Based on the name, it should come as no surprise to learn that a bark mitzvah is a coming of age ceremony for a dog. In some cases, it is held when a dog turns 13 months old; in other cases, it is held when a dog turns 13 years old. However, it is very much possible for interested individuals to hold a bark mitzvah for their canine companion at a different age, which makes sense because the expectations for it are so much more nebulous in nature.

Still, it is interesting to note that the bark mitzvah isn’t quite as new as what a lot of interested individuals would guess. Apparently, the first known bark mitzvah was held for a black cocker spaniel named Duke of Windsor by a Beverly Hills, CA couple named Max and Janet Salter in 1958. It is unclear to what extent this couple inspired others to hold the bark mitzvah. However, they continued holding these coming of age ceremonies for their dogs over the course of five decades. Later, the first bark mitzvah to receive widespread attention happened in 1997, which actually prompted a fair amount of criticism from certain rabbis who perceived it as a desecration of their religious tradition. However, plenty of other Jewish people have rolled with it, with the result that the bark mitzvah is now popular on both the East Coast and the West Coast of the United States. Thanks to this, there are now plenty of pet stores and other pet-oriented businesses that offer special products and services for those who are seeking to hold their own. For instance, some interested individuals choose to provide their dog with the ritual shawl called the tallit as well as the brimless skullcap called the yarmulke, which can be purchased instead of forcing them to either make these items or find someone to make these items.

Besides this, it is also worth mentioning that the bark mitzvah is sometimes held as an adjunct to Purim, which might be more familiar to some English speakers under the name of the Festival of Lots. In short, Purim is meant to celebrate the rescue of the Jewish people from a high-ranking official of the Achaemenid Empire named Haman, who decided to kill all of the Jewish people after a Jewish man named Mordechai refused to bow to him. Fortunately, the Achaemenid king’s Jewish wife Esther convinced him that this was a terrible idea, which is how Haman winded up being hanged from the gallows that he had built for the Jewish people. Perhaps unsurprisingly, there is a fair amount of historical interest in the story. There are some who continue to hold to the traditional account. However, there are also scholars who suggest that Purim has no historical basis. For instance, some of them have claimed that the Book of Esther was likely to have been written in Hellenistic times because its view of the Achaemenid court mirrors that of the Classical Greeks. Likewise, some of them have cast doubt on the association of the Achaemenid king in the story with any of the proposed candidates.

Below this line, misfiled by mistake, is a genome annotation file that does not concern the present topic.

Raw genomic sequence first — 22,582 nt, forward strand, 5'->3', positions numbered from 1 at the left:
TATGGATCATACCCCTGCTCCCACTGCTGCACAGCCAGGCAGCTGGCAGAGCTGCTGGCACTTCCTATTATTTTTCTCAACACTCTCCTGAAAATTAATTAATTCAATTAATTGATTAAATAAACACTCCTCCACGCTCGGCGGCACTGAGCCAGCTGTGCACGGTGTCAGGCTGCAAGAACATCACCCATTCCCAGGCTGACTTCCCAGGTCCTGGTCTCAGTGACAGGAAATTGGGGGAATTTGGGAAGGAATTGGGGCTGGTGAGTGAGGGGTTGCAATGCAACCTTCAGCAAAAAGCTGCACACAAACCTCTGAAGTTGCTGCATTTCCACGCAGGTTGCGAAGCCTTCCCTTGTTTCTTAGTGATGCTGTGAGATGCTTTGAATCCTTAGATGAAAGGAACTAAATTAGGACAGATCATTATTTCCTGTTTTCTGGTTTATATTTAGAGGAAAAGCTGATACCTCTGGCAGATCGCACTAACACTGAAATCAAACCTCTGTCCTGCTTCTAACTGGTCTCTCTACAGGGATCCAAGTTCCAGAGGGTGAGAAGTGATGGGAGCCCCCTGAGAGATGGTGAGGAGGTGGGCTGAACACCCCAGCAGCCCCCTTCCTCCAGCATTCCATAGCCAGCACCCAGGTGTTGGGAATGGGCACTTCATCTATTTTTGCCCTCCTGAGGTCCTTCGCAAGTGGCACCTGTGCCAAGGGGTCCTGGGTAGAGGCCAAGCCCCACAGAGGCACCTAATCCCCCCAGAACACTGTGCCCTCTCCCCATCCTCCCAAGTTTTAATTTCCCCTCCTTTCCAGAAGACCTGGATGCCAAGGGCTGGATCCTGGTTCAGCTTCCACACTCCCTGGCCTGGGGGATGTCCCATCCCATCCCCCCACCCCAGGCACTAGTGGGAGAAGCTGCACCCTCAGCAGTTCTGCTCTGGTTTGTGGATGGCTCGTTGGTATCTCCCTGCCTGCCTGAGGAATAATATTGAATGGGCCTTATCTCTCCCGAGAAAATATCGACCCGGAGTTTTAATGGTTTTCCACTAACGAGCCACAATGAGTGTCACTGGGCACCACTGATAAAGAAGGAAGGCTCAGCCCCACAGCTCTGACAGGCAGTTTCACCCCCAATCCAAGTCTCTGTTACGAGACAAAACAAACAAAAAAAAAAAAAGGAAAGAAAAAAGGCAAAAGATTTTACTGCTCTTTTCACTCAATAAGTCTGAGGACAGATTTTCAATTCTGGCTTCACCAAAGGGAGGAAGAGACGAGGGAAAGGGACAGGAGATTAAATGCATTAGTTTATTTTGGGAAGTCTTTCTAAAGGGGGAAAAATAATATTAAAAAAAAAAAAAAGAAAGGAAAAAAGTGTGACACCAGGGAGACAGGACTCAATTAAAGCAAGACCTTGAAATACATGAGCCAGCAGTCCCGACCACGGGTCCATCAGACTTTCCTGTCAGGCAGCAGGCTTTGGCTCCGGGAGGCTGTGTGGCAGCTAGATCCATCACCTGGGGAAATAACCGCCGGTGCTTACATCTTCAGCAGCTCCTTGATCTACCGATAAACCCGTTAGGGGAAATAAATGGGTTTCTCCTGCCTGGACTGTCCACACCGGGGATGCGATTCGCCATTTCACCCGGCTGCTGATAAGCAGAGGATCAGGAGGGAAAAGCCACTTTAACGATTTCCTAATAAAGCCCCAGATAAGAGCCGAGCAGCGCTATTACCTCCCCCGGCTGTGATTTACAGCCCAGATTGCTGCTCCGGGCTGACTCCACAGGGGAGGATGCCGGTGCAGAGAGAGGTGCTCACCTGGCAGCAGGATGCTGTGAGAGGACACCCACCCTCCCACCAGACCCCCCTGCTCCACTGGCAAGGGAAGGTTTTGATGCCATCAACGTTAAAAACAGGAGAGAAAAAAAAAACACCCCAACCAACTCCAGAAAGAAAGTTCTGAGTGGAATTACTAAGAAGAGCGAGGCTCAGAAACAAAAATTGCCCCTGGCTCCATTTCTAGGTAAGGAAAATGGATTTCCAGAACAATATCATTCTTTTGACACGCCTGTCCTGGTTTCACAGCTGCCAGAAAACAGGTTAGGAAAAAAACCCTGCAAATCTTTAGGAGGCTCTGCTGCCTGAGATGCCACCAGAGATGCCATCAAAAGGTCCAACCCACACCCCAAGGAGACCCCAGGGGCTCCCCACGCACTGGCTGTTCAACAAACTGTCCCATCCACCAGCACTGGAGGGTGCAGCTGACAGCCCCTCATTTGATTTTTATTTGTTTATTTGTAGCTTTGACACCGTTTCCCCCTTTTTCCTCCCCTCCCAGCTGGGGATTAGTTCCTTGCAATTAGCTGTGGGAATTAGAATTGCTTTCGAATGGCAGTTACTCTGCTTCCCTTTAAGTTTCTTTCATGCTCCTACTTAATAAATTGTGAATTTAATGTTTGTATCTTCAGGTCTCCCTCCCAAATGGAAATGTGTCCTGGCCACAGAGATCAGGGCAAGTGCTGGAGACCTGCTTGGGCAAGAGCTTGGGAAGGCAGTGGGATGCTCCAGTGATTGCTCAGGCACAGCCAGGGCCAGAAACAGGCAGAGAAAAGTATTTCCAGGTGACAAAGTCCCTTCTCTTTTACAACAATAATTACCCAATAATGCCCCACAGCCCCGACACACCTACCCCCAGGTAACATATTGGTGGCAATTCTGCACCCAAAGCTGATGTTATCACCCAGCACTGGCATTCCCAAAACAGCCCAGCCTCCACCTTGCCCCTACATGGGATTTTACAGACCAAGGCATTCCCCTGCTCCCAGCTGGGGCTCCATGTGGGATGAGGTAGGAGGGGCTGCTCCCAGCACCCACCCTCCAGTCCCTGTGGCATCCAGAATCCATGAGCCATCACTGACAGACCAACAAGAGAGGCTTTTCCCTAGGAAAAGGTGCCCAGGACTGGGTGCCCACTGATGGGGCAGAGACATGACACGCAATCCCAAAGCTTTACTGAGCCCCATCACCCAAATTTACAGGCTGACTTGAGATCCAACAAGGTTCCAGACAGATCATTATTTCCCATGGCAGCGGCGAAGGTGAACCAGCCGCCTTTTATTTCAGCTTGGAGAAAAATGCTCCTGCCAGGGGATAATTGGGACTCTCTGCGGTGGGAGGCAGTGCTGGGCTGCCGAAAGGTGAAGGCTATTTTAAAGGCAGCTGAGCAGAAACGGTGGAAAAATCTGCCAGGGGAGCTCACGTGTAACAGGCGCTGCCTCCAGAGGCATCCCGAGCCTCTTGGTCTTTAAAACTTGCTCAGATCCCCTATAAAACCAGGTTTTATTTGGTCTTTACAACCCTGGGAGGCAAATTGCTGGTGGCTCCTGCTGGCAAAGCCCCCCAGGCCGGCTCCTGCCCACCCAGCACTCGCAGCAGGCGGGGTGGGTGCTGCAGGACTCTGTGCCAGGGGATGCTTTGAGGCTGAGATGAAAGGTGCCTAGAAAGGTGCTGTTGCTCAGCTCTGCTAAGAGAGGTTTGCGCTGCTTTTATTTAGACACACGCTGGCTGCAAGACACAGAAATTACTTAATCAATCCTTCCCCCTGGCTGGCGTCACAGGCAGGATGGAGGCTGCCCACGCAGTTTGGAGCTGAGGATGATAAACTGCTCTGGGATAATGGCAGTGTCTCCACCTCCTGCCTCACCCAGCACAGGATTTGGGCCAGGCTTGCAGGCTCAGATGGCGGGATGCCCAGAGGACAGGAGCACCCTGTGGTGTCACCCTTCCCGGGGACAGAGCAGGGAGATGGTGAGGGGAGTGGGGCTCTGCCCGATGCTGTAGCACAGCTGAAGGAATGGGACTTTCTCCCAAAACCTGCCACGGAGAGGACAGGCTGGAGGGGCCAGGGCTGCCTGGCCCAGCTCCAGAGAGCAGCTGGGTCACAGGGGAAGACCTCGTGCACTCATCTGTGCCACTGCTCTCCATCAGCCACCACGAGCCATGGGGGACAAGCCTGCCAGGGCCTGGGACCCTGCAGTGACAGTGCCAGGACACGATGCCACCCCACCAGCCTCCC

In any case, Purim is still celebrated in the present time. It is very common for the celebrants to exchange gifts of food and drink on said occasion. Furthermore, other common events range from charitable donations and celebratory meals to public recitations of the Scroll of Esther.